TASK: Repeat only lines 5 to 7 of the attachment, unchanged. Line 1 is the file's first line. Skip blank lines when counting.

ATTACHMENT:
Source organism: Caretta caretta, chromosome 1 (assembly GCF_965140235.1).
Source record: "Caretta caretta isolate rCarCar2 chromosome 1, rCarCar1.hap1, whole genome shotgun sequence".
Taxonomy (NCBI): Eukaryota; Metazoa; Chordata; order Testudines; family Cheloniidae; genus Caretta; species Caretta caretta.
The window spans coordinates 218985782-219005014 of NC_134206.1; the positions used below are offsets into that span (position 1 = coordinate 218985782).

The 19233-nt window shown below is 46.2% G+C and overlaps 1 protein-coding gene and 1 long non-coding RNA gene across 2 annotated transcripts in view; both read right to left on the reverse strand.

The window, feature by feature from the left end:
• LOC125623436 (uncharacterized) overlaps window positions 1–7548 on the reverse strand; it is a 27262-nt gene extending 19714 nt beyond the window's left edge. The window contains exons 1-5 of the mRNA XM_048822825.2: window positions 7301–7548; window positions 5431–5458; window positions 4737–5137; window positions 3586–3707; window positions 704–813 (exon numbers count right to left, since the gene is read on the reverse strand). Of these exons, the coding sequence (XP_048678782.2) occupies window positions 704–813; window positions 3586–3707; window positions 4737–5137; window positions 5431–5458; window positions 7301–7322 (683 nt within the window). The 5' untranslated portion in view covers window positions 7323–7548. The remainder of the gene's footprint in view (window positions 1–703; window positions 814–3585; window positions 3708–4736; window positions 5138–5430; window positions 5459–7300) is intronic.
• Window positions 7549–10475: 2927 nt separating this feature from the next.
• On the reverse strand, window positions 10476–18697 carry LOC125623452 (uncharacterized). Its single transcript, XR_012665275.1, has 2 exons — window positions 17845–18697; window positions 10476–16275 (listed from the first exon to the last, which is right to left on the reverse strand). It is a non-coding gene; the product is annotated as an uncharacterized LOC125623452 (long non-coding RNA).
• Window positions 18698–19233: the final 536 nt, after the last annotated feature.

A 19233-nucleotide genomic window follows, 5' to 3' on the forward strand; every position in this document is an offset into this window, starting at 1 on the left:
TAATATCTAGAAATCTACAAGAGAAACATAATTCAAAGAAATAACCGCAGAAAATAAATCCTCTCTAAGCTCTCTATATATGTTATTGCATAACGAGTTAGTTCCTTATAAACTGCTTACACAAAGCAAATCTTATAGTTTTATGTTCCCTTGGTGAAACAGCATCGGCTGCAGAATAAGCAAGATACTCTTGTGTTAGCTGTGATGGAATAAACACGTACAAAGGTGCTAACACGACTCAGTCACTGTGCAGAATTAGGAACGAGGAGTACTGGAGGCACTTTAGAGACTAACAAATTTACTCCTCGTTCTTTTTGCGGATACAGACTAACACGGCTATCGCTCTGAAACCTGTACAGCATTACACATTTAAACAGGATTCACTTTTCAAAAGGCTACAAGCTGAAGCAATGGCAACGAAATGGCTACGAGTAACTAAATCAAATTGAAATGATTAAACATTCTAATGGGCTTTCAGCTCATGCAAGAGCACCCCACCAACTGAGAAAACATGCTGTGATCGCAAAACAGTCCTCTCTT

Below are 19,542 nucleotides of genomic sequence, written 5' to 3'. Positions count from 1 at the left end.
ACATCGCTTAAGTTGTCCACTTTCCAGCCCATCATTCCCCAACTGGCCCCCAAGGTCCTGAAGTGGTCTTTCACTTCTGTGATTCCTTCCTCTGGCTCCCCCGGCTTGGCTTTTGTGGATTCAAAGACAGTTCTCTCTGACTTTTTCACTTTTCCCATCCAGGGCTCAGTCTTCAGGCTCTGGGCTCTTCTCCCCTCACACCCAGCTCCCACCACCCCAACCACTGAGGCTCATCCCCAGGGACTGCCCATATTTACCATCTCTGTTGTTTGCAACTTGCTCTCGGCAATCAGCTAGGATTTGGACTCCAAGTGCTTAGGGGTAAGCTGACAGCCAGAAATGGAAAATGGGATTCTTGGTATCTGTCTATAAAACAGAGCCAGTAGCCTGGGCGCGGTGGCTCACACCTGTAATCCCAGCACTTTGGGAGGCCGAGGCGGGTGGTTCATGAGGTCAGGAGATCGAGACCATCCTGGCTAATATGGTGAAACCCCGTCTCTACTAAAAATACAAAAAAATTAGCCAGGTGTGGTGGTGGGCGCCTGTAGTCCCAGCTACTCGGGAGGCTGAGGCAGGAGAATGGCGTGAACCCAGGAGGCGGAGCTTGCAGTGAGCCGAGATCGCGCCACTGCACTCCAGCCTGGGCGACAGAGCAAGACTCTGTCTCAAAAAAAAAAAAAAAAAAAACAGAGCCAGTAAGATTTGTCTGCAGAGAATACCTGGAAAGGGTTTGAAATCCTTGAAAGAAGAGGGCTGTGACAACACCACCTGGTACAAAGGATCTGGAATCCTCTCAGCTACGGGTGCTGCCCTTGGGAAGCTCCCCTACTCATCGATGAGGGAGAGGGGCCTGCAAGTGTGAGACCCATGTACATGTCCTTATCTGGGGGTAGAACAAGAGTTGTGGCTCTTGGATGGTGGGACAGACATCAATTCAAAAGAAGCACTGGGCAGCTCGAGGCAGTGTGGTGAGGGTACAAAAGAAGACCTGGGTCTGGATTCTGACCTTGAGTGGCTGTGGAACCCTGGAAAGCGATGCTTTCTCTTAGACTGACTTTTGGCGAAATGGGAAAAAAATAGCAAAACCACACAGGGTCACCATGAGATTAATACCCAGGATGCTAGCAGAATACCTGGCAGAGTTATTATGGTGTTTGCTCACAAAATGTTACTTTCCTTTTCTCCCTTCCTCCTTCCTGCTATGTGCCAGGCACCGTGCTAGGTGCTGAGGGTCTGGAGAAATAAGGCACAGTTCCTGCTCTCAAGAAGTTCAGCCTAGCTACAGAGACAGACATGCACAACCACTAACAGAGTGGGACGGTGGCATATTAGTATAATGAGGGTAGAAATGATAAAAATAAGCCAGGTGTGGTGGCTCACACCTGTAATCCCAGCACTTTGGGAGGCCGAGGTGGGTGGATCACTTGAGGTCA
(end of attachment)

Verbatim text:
The 19233-nt window shown below is 46.2% G+C and overlaps 1 protein-coding gene and 1 long non-coding RNA gene across 2 annotated transcripts in view; both read right to left on the reverse strand.

The window, feature by feature from the left end:
• LOC125623436 (uncharacterized) overlaps window positions 1–7548 on the reverse strand; it is a 27262-nt gene extending 19714 nt beyond the window's left edge. The window contains exons 1-5 of the mRNA XM_048822825.2: window positions 7301–7548; window positions 5431–5458; window positions 4737–5137; window positions 3586–3707; window positions 704–813 (exon numbers count right to left, since the gene is read on the reverse strand). Of these exons, the coding sequence (XP_048678782.2) occupies window positions 704–813; window positions 3586–3707; window positions 4737–5137; window positions 5431–5458; window positions 7301–7322 (683 nt within the window). The 5' untranslated portion in view covers window positions 7323–7548. The remainder of the gene's footprint in view (window positions 1–703; window positions 814–3585; window positions 3708–4736; window positions 5138–5430; window positions 5459–7300) is intronic.